- A new survey from the Lincoln Network exposes the state of viewpoint inclusion in the tech industry.
- Based on the comments pulled from survey respondents, there seems to be trend of conservative voices more often being silenced and less welcome.
- Respondents overwhelmingly agreed, however, that tech companies in general should foster a diversity of viewpoints.
The state of viewpoint diversity in tech
The Lincoln Network, a nonprofit that brings together technologists and innovators to converse, collaborate, and effect change, released a new survey last week studying viewpoint inclusion in the tech industry.
While Silicon Valley has a reputation for its progressivism, the survey found that viewpoint diversity in the tech industry is actually fairly broad. Out of nearly 2,000 workers surveyed, a full third of respondents identified as moderate, with similar proportions identifying as liberal or very liberal (32 percent) and conservative or very conservative (29 percent).
Taking a cue from the Heterodox Academy, the Lincoln Network defines inclusion as “the active, intentional practice of fostering a positive work environment for all employees that emphasizes ‘intellectual humility, empathy, trust, and curiosity,’ and empowers colleagues to affirm each other’s value to the company irrespective of personal views or political ideology.”
Based on the comments pulled from survey respondents, true inclusion appears to be an issue for many companies. Specifically, there seems to be trend of conservative voices more often being silenced and less welcome.
“Affirmation, pleasure, delight, and approval are consistently and publicly given to progressive views, while sneering, sarcasm, and a feeling of a finger being tapped on one’s chest occurs when different views are expressed,” wrote one respondent who identified as a moderate.
“I don’t think that the majority of SF Bay Area tech employees actively support the left/progressive/liberal/Democrat agenda. Employees are either silenced by intimidation or are just indifferent, wishing only to make a good living in their chosen profession without jumping into politics or creating drama in their work life,” wrote a conservative respondent.
“The problem is you simply don’t know what is going to cause the next outrage mob; once it starts, you’re in big trouble.”
The findings are particularly chilling at companies that promote a political agenda. Nearly half of respondents said they worked at such a company. In these cases, 49 percent said their ideological views in the context of their workplace affected their ability to do their work. For workers at companies with no political agenda, only nine percent said their ideological views affected their ability to work.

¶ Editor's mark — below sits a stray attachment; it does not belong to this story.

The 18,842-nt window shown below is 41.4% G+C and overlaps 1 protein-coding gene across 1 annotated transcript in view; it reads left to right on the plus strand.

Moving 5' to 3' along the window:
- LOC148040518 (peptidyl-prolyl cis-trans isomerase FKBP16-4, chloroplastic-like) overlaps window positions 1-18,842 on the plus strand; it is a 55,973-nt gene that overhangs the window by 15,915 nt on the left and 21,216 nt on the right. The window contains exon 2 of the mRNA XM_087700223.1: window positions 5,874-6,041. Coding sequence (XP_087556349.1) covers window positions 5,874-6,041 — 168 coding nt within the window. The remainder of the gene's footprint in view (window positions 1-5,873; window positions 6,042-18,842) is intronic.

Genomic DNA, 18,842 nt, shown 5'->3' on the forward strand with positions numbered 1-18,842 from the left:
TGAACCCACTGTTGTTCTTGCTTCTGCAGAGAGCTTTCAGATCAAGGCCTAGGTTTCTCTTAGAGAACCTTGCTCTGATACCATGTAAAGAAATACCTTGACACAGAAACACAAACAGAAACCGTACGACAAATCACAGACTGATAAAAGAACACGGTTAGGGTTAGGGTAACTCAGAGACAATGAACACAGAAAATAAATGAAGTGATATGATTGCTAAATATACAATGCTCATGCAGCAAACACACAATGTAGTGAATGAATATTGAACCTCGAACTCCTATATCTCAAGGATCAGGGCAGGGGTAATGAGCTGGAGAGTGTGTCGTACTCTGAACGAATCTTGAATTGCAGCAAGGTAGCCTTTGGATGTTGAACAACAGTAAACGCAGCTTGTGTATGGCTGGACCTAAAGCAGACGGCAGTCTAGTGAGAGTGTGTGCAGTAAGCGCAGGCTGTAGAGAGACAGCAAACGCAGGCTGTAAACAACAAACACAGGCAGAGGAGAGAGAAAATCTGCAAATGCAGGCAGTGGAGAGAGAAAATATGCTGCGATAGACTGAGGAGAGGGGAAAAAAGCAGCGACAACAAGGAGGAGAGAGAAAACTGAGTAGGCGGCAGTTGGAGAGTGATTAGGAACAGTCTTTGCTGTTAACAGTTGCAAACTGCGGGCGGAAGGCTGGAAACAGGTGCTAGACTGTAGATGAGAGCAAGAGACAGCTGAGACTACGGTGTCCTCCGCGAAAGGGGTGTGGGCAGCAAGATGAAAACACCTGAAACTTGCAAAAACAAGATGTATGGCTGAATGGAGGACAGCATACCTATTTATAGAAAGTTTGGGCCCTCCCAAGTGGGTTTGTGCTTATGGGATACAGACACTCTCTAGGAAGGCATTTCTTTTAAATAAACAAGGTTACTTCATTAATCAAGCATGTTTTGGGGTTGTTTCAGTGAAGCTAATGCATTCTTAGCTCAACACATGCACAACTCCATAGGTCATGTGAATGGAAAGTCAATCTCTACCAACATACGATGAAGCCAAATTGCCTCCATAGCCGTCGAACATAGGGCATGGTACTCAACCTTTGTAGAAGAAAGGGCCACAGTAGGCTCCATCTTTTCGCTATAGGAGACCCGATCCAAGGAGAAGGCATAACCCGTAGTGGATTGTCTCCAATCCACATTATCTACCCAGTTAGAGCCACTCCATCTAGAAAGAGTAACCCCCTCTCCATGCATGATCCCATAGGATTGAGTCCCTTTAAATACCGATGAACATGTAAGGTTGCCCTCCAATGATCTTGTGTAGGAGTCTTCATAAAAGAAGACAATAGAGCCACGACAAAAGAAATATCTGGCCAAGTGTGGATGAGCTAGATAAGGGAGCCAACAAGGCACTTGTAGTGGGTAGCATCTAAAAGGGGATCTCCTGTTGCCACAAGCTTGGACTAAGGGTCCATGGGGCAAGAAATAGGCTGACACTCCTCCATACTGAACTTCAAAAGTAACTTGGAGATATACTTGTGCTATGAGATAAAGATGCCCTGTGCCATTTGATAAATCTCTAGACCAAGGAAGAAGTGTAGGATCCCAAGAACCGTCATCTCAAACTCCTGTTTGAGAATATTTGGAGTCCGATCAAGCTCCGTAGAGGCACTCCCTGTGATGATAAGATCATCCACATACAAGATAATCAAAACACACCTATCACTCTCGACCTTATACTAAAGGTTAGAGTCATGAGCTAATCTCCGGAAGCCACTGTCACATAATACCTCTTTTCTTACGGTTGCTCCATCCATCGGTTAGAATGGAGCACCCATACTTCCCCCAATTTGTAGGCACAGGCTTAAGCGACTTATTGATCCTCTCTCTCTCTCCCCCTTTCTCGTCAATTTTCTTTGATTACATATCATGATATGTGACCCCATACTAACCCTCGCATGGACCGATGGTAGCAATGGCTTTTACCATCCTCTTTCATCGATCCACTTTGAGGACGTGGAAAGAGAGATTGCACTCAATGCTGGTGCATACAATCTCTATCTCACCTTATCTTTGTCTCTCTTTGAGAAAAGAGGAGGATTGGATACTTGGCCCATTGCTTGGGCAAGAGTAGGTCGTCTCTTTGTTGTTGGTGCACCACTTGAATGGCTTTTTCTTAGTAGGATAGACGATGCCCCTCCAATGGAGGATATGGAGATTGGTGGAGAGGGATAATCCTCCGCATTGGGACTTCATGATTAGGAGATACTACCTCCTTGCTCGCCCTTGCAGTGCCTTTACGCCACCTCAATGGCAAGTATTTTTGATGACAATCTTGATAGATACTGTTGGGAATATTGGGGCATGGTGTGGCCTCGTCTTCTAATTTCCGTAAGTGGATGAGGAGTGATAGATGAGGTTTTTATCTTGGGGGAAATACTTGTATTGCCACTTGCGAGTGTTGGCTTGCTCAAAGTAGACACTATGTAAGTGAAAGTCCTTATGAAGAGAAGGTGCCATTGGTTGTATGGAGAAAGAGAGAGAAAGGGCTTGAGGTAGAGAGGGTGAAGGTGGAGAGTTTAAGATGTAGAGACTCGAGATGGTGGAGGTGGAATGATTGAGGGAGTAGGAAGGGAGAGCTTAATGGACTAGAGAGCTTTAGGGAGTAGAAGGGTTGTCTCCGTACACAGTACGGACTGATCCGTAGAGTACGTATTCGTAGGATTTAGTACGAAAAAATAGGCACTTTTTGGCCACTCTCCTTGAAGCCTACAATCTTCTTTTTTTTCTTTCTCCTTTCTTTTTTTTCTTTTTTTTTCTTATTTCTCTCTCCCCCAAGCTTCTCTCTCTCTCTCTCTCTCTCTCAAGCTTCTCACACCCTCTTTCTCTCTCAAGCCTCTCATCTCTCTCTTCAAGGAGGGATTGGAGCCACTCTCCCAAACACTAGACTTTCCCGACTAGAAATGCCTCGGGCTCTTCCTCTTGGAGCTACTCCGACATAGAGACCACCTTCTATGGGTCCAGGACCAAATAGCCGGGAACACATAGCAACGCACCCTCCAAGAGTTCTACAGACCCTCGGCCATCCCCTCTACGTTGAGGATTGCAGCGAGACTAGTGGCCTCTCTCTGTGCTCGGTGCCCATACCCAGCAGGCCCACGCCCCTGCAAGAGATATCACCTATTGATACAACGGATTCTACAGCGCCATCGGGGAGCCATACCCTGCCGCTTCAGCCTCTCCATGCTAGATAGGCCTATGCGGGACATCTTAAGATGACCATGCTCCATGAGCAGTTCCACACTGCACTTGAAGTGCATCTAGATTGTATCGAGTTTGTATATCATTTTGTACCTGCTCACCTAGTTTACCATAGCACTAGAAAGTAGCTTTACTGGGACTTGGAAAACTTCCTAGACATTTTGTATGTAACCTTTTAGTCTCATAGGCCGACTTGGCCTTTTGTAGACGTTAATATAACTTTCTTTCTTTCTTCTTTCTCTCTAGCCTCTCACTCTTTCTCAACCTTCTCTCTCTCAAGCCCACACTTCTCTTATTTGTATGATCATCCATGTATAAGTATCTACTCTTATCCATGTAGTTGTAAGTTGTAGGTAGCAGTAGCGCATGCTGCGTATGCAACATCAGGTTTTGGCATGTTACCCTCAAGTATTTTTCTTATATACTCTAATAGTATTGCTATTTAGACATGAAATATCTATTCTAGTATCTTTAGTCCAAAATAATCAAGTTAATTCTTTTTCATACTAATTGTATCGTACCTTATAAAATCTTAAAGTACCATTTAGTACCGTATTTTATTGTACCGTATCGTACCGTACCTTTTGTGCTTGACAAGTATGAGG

The survey also found, unsurprisingly, that viewpoint hostility increased at companies promoting a political agenda. Among these companies, 63 percent of respondents reported that colleagues “ridicule/ostracize other colleagues with whom they disagree.” That figure drops to just 21 percent at companies with no political agenda.
“The standard with which we are expected to treat each other is overtly and unapologetically progressive and liberal,” wrote one liberal respondent. “I don’t consider it necessarily incompatible with externally facing political neutrality, either, but there is no charge from management to distinguish what’s enforced on users from what’s enforced on coworkers, at least not one I consider clear enough to address what I see as a moral hazard.”
Again unsurprisingly, the survey results found that employees are more than twice as likely to fear disagreeing with colleagues at companies promoting a political agenda. This held true whether the respondent agreed or disagreed with their company’s political agenda.
The Lincoln Network was careful not to suggest any direct policy actions to correct bias in the workplace exposed by its survey.
“We are firmly opposed to heavy-handed government intervention on this and a range of other issues confronting the tech industry. The solutions can, and should, come from company leaders who want their workplace cultures to thrive,” said an FAQ about the survey provided by the Lincoln Network.
That said, its findings highlight a number of important trends. Namely, it found that collectivism is on the rise on both the far left and far right, with more than 60 percent of both very liberal and very conservative respondents agreeing that group rights are more important than individual rights.
Those on the far left (39 percent) and far right (48 percent) also reported the highest rates of knowing someone who did not pursue or left a career in tech because of perceived ideological conflicts with their company.
The one question that every group overwhelmingly agreed on was that tech companies in general should foster a diversity of viewpoints. Each group affirmed this with majorities ranging from 87 to 95 percent.
“I feel that there is a balance of taking a stand as an individual and as a company, and that looks different from one company to another. There should be an independent outside HR organization that should be able to have an unbiased opinion on how leaders and employees are handling inclusivity of all views,” one moderate respondent concluded.
Image Credit: Photo by Saksham Gangwar on Unsplash
Andrew Collins cut his teeth in politics as a congressional campaign staffer during the 2012 election. Since then he has worked in Washington, D.C. as the digital media manager and as a staff writer at the Franklin Center for Government & Public Integrity, and is a recent graduate of the Trinity Fellows Academy (class of ’17). His work has appeared in Politico, US News & World Report, The Chicago Tribune, The Daily Caller, and The Hill. He lives in Seattle, WA.